An American Tradition: Constitutionalism

Does an “American tradition exist? And if so, what does it entail? The great Tom Fleming at the Fleming Foundation posted several paragraphs on social media over last several days about tradition.

This was a Socratic exercise in finding value to words such as “conservative” or “traditionalist.” Dr. Fleming argued that “conservative” has no meaning in modern politics and that the “ism” or “ist” attached to “tradition” hijacks the importance of the word. In short, tradition, real tradition, cannot be an ideology.

This is an undeniable truth. Tradition cannot be held as a belief system where “the past is good, so long live the past,” for as Fleming points out every tradition has its less than savory aspects. Livy’s contention that history was “the best medicine for a sick mind” concedes that all traditions have their avoidable elements. But wholesale rejection of tradition presents an entirely different and more dangerous situation, one that leads to the cult of reason and ultimately the destruction of civilized man. The modern tension between men and women is a direct result of decades of social engineering that has destroyed beneficial social stiffness and formality between gentlemen and ladies. Or more to the point, the experiment has eradicated both the gentleman and the lady from modern society.

He was also correct about “conservatives” having no real philosophical meaning in modern politics. It can only be used as a placeholder in order to speak to the masses in common political vernacular.

But the portion of his posts that I found most interesting was his ruminations of why different peoples find tradition appealing, or more succinctly why history is valuable. He wrote:

“C.S. Lewis says somewhere that moderns pride themselves on their humanity and kindness and condemn Medieval men for their lack of compassion, but if a man of the 12th century could be brought to the 20th, he would be struck immediately by the lack of courage. Sartre, not a writer I often cite, observed shrewdly that modern man is obsessed with freedom because it is what he most lacks. (For similar reasons, the Greeks were always talking about moderation and self-restraint.) The Romans, at the height of the social and political revolution that culminated in the dictatorship of Julius Caesar, were constantly appealing to the mos maiorum—the time-honored practices of their ancestors. Unfortunately for us, we are so estranged from ourselves and our traditions that we only rarely pay even lip service to Tradition.”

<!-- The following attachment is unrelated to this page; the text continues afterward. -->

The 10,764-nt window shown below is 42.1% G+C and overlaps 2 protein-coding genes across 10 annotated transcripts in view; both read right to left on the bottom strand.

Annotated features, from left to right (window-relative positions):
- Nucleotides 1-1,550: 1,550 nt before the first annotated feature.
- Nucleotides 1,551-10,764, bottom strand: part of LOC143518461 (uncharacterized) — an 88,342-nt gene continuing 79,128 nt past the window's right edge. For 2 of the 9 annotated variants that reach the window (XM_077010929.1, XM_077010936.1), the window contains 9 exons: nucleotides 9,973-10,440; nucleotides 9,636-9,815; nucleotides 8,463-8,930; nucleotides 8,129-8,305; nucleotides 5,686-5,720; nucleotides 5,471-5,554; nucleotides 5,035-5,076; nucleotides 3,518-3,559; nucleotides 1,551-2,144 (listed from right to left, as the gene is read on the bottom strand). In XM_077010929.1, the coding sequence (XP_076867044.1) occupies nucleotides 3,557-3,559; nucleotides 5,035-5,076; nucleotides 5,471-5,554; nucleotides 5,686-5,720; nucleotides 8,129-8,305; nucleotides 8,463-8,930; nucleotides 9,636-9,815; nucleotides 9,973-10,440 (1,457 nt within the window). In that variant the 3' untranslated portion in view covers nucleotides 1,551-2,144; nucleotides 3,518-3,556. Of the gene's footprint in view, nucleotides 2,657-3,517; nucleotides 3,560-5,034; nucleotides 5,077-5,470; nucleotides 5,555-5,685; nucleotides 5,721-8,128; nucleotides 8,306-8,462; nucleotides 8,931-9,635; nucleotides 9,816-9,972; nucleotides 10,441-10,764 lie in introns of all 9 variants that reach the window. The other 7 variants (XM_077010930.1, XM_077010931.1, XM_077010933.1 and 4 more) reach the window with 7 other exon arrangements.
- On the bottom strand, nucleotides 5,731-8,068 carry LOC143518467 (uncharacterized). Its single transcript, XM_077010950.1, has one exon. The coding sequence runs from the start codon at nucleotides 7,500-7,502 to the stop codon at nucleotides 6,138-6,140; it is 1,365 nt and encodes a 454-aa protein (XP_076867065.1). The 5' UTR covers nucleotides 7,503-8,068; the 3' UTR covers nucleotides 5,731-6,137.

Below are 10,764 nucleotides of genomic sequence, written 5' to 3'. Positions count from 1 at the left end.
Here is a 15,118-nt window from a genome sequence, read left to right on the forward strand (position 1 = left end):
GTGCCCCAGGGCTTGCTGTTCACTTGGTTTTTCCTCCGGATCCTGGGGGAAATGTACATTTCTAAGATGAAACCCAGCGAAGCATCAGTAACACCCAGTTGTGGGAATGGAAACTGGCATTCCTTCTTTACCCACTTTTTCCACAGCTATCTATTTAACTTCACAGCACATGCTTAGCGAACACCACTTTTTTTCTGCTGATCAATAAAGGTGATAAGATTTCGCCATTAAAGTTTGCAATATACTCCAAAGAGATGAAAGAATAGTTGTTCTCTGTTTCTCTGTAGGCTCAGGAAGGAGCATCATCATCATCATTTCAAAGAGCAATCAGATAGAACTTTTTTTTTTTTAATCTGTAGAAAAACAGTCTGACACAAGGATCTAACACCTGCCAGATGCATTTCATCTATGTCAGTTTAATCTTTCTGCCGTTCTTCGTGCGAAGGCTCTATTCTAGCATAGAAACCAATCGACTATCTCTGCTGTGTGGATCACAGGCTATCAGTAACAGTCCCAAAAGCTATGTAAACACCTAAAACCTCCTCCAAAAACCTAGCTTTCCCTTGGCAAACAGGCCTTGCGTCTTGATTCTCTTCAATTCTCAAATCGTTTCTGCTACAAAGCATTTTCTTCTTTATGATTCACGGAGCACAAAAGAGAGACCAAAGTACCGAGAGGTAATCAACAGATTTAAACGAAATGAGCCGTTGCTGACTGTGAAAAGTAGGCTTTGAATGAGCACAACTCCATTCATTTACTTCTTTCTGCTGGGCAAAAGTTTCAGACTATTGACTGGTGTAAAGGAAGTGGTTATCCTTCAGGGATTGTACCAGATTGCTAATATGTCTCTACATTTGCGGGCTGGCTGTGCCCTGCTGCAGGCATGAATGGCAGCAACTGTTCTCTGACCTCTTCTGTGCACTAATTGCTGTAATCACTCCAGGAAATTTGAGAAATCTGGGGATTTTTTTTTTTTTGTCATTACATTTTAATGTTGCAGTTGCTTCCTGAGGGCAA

This raises the question, does an “American tradition” exist, and if so, what does it entail? For example, certain Americans, like the Romans, are interested in the “mos maiorum” because men like Washington or Lee are so alien to modern society that their virtues are a needed antidote for the modern political and social cesspool that we call “society.” Were Washington and Lee uniquely “American” or were they just a continuation of an older tradition?

And if Dr. Fleming is correct, then the veneration for the “Constitution” among some is a direct result of decades of failure to adhere to any portion of the American constitutional tradition. Americans, more than any other people in Western Civilization, developed a tradition of written constitutional models, but in the process we have lost both the reason the founding generation considered a written instrument so important and the original intent of the Constitution for the United States.

I discuss this and more in Episode 129 of The Brion McClanahan Show.

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